Working Virginia: A Marshal, a national tragedy and a new perspective
Work. It fills our waking hours. It supports us. It excites us. It exhausts us. It defines us.
“Working Virginia” probes how Virginians feel about their jobs. They tell us in their own voices.
From day laborers and odd-jobbers to federal agents and CEOs, they all see work as a reflection of their goals, values and sense of self. The project examines how — or if — jobs intersect and shape their personal lives.
The series – an idea borrowed from the legendary journalist Studs Terkel - collects the stories and images of Virginians across the commonwealth and through many communities.
American work and family life has changed since Terkel conducted his interviews more than a half-century ago. Today, how do we think about work?
You tell somebody that you work for the Marshals Service, the first thing they say is, ‘Oh, you’re an air marshal.’ And it’s like, no, I’m not an air marshal, I’m a land marshal. It’s different. Then I have to explain to them what I do. I say, ‘Have you ever seen the movie The Fugitive?’ Those who have seen it say, ‘Oh, okay, now I know.’
You see things that a lot of people don't get exposed to, and it definitely gives you a better insight into the way people in general may think, how people may value or not value life.
The things I remember most about that day (September 11, 2001) in DC it was a beautiful day, you know, a beautiful, early fall day. Just a gorgeous day. And I remember just walking up First Street from the metro station, up to the Supreme Court building there on First Street.
We had planned some civil disturbance training. And I remember we had a break and I went into our command center room. They had 9/11 showing on the TV, and it had already occurred.The first plane had hit the first World Trade Center building. And at that time everybody thought it was a plane that had just gone off course, or, you know, it was an accident. And as I was going back into the room, the second plane hit.
Five minutes later, one of the sergeants busts in and says, “A plane just hit the Pentagon. We're under attack. Everybody get your gear on and just, you know, get ready for whatever's going on.”
I put on my uniform, go into the command center, a bunch of us, and they make decisions. Look, we're gonna start to evacuate all the justices. They tell me and another guy, “Hey, go down into the basement and get a vehicle. Get prepared to evacuate Justice Kennedy from here, take him home."
We have the radio on one of the news channels and we're just listening to it. There are all these reports of other things that they thought were going on. Armed men here, a truck bomb possibly gone off here.
We’re thinking, look, we're gonna come out of this driveway into the street and it could be bedlam. We could see at the top of the driveway people, cars, you know, just going crazy, because this is Capitol Hill.
I just remember when the justice finally got in the car we went up to the top of the ramp. We both had our guns out in our laps. We don't know what we're gonna find. So of course we get up there and it's just traffic everywhere. People going everywhere. It's just crazy.
So we're trying to work our way through D.C. trying to get our way out to where the justice lives. I remember going down, I guess, Main Avenue, right along the water, and I can see the Pentagon right there just billowing smoke, and that's when you're like, holy smokes.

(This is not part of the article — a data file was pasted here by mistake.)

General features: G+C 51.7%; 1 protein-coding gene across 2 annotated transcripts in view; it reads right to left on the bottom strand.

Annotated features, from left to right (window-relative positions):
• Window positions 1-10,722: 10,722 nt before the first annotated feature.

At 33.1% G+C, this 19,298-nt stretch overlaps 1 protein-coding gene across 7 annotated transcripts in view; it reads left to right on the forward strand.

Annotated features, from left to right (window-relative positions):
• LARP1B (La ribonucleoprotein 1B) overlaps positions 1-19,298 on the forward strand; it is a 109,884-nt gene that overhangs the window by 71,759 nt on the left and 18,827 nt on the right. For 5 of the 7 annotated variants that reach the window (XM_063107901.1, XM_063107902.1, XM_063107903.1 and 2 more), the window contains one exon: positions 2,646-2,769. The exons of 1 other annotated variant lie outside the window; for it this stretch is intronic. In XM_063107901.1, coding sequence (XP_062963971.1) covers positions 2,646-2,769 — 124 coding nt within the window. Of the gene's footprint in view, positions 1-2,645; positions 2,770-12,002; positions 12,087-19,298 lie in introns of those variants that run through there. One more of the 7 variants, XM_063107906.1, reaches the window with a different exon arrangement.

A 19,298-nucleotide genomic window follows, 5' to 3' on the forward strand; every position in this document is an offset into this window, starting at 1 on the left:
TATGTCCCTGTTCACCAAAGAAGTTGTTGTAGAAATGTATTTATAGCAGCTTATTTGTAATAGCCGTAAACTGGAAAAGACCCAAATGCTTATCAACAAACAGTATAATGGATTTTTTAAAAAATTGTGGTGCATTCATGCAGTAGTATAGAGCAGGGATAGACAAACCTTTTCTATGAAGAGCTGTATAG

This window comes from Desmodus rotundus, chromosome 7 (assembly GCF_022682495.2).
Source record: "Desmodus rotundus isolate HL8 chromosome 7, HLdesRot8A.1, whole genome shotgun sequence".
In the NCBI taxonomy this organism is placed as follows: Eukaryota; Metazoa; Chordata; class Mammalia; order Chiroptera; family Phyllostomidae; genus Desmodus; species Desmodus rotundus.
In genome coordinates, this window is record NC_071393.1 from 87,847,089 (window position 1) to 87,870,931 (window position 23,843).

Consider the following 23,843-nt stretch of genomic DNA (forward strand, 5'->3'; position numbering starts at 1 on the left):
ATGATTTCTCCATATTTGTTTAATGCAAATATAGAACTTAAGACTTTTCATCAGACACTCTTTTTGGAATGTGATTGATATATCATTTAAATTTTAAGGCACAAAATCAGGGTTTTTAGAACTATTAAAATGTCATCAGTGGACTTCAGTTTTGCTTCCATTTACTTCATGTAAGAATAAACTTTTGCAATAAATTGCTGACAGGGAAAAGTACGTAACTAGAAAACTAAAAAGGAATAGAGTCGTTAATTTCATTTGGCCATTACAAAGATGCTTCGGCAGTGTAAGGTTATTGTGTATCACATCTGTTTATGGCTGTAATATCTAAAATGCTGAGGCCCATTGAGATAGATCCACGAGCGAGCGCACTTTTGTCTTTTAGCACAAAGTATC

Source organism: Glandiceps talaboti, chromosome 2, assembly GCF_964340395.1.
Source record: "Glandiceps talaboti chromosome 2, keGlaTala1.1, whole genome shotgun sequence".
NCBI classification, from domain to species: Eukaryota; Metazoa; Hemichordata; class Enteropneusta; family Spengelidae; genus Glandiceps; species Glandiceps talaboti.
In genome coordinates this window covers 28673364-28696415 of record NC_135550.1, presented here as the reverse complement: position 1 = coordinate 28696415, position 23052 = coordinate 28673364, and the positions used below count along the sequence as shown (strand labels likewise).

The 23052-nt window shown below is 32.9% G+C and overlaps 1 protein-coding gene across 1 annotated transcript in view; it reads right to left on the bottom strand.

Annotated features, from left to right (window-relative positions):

You're just kind of in a hyper sense of alertness, just making sure no one's gonna come up to you, you know? It took a long time to get outta DC and work our way to the justice's house. He has us come in, so here I am in a Supreme Court justice's kitchen, sitting with him and his wife, and we're watching the towers fall.
I spent two years on an FBI task force and we did investigations into the shooter at the Navy Yard. An individual went into the Navy Yard building and killed10 plus people very brutally. And so going in to investigate right after it happens you're exposed to a lot of traumatic things that you see that you may not be prepared for. It's, it's, you know, it's something in my life that has kind of stayed with me over a long time. Just dealing with death.
There was this sense of obvious dread of what's going on, but then there's also this sense of excitement because these are the kind of things that make the job super exciting, being a part of government, being part of things that are affecting everybody in the country, let alone the world, and just being kind of part of that machine.
And it, it definitely kind of transfers into your normal, everyday non-work life when you have interactions with people and some of the biases that may be implied, some of the cynicism that I may have just in dealing with people I do on a daily basis, non-work related.
I can’t say that I’m walking around thinking about every single thing differently. You’re just presented with some little thing and maybe you approach it in a different way because of something you’ve experienced. You generally think that people are decent, humane, what have you. Just maybe you approach things differently than you did before. It’s just one of those things.
I remember one of my first days at the Marshals Service, had like an old timer there, getting ready to retire. Grizzled guy. I remember him telling me, just be careful. This job, it will change you. It'll change how you think. You know what I mean? It'll just change how you think about people and things like that. And I was like, no, I'm not gonna be like that. You know? I'm pretty level-headed. I'm pretty open-minded.
Looking back on that, I would say that same thing to people. It definitely has an impact.